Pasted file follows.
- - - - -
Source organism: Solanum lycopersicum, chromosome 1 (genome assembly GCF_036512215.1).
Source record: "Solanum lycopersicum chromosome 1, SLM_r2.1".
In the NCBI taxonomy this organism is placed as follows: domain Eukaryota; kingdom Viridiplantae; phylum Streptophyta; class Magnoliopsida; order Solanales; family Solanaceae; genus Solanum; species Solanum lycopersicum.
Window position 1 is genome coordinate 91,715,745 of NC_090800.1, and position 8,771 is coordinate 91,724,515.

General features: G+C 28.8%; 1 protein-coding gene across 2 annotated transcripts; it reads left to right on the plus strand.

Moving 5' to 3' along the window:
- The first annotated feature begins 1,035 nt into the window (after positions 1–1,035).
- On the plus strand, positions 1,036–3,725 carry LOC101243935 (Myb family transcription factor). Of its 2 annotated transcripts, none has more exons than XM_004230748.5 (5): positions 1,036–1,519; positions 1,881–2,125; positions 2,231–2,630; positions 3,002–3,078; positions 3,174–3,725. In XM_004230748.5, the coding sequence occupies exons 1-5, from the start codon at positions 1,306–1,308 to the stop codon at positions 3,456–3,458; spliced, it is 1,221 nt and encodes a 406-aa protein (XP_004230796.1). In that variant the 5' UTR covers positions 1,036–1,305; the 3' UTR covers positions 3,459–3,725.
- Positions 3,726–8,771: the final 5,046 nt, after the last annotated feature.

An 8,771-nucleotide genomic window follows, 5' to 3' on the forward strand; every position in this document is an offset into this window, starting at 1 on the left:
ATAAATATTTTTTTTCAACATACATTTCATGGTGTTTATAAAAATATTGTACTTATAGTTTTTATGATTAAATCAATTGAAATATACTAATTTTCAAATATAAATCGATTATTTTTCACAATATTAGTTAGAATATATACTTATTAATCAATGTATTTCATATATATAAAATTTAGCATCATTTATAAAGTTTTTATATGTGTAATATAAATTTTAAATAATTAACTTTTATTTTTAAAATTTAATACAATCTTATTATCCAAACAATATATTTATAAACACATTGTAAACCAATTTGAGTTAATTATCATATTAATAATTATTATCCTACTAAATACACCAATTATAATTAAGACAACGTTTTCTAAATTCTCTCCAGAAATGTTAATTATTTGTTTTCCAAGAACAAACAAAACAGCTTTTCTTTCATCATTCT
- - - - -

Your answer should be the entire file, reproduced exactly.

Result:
Source organism: Solanum lycopersicum, chromosome 1 (genome assembly GCF_036512215.1).
Source record: "Solanum lycopersicum chromosome 1, SLM_r2.1".
In the NCBI taxonomy this organism is placed as follows: domain Eukaryota; kingdom Viridiplantae; phylum Streptophyta; class Magnoliopsida; order Solanales; family Solanaceae; genus Solanum; species Solanum lycopersicum.
Window position 1 is genome coordinate 91,715,745 of NC_090800.1, and position 8,771 is coordinate 91,724,515.

General features: G+C 28.8%; 1 protein-coding gene across 2 annotated transcripts; it reads left to right on the plus strand.

Moving 5' to 3' along the window:
- The first annotated feature begins 1,035 nt into the window (after positions 1–1,035).
- On the plus strand, positions 1,036–3,725 carry LOC101243935 (Myb family transcription factor). Of its 2 annotated transcripts, none has more exons than XM_004230748.5 (5): positions 1,036–1,519; positions 1,881–2,125; positions 2,231–2,630; positions 3,002–3,078; positions 3,174–3,725. In XM_004230748.5, the coding sequence occupies exons 1-5, from the start codon at positions 1,306–1,308 to the stop codon at positions 3,456–3,458; spliced, it is 1,221 nt and encodes a 406-aa protein (XP_004230796.1). In that variant the 5' UTR covers positions 1,036–1,305; the 3' UTR covers positions 3,459–3,725.
- Positions 3,726–8,771: the final 5,046 nt, after the last annotated feature.

An 8,771-nucleotide genomic window follows, 5' to 3' on the forward strand; every position in this document is an offset into this window, starting at 1 on the left:
ATAAATATTTTTTTTCAACATACATTTCATGGTGTTTATAAAAATATTGTACTTATAGTTTTTATGATTAAATCAATTGAAATATACTAATTTTCAAATATAAATCGATTATTTTTCACAATATTAGTTAGAATATATACTTATTAATCAATGTATTTCATATATATAAAATTTAGCATCATTTATAAAGTTTTTATATGTGTAATATAAATTTTAAATAATTAACTTTTATTTTTAAAATTTAATACAATCTTATTATCCAAACAATATATTTATAAACACATTGTAAACCAATTTGAGTTAATTATCATATTAATAATTATTATCCTACTAAATACACCAATTATAATTAAGACAACGTTTTCTAAATTCTCTCCAGAAATGTTAATTATTTGTTTTCCAAGAACAAACAAAACAGCTTTTCTTTCATCATTCT